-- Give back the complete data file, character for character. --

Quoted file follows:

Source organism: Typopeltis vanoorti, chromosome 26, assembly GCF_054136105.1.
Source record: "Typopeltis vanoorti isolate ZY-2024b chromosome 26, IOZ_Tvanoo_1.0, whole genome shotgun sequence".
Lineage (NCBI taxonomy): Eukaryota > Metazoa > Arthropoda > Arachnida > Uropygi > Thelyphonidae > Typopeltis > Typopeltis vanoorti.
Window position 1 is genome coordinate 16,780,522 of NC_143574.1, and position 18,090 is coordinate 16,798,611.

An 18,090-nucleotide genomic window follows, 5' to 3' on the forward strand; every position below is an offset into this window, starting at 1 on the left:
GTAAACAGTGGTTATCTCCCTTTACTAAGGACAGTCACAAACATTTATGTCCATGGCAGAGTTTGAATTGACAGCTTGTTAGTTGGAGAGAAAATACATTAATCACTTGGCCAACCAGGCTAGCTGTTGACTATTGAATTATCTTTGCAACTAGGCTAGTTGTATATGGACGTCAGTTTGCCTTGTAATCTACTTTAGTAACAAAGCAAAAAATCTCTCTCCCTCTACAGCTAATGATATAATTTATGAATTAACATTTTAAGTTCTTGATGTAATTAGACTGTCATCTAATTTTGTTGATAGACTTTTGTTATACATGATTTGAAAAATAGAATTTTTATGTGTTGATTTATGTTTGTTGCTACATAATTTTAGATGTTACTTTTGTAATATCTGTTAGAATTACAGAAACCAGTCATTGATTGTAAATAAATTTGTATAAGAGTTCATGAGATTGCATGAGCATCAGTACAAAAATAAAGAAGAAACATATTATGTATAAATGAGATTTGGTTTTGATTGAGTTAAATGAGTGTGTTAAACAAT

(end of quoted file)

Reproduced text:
Source organism: Typopeltis vanoorti, chromosome 26, assembly GCF_054136105.1.
Source record: "Typopeltis vanoorti isolate ZY-2024b chromosome 26, IOZ_Tvanoo_1.0, whole genome shotgun sequence".
Lineage (NCBI taxonomy): Eukaryota > Metazoa > Arthropoda > Arachnida > Uropygi > Thelyphonidae > Typopeltis > Typopeltis vanoorti.
Window position 1 is genome coordinate 16,780,522 of NC_143574.1, and position 18,090 is coordinate 16,798,611.

An 18,090-nucleotide genomic window follows, 5' to 3' on the forward strand; every position below is an offset into this window, starting at 1 on the left:
GTAAACAGTGGTTATCTCCCTTTACTAAGGACAGTCACAAACATTTATGTCCATGGCAGAGTTTGAATTGACAGCTTGTTAGTTGGAGAGAAAATACATTAATCACTTGGCCAACCAGGCTAGCTGTTGACTATTGAATTATCTTTGCAACTAGGCTAGTTGTATATGGACGTCAGTTTGCCTTGTAATCTACTTTAGTAACAAAGCAAAAAATCTCTCTCCCTCTACAGCTAATGATATAATTTATGAATTAACATTTTAAGTTCTTGATGTAATTAGACTGTCATCTAATTTTGTTGATAGACTTTTGTTATACATGATTTGAAAAATAGAATTTTTATGTGTTGATTTATGTTTGTTGCTACATAATTTTAGATGTTACTTTTGTAATATCTGTTAGAATTACAGAAACCAGTCATTGATTGTAAATAAATTTGTATAAGAGTTCATGAGATTGCATGAGCATCAGTACAAAAATAAAGAAGAAACATATTATGTATAAATGAGATTTGGTTTTGATTGAGTTAAATGAGTGTGTTAAACAAT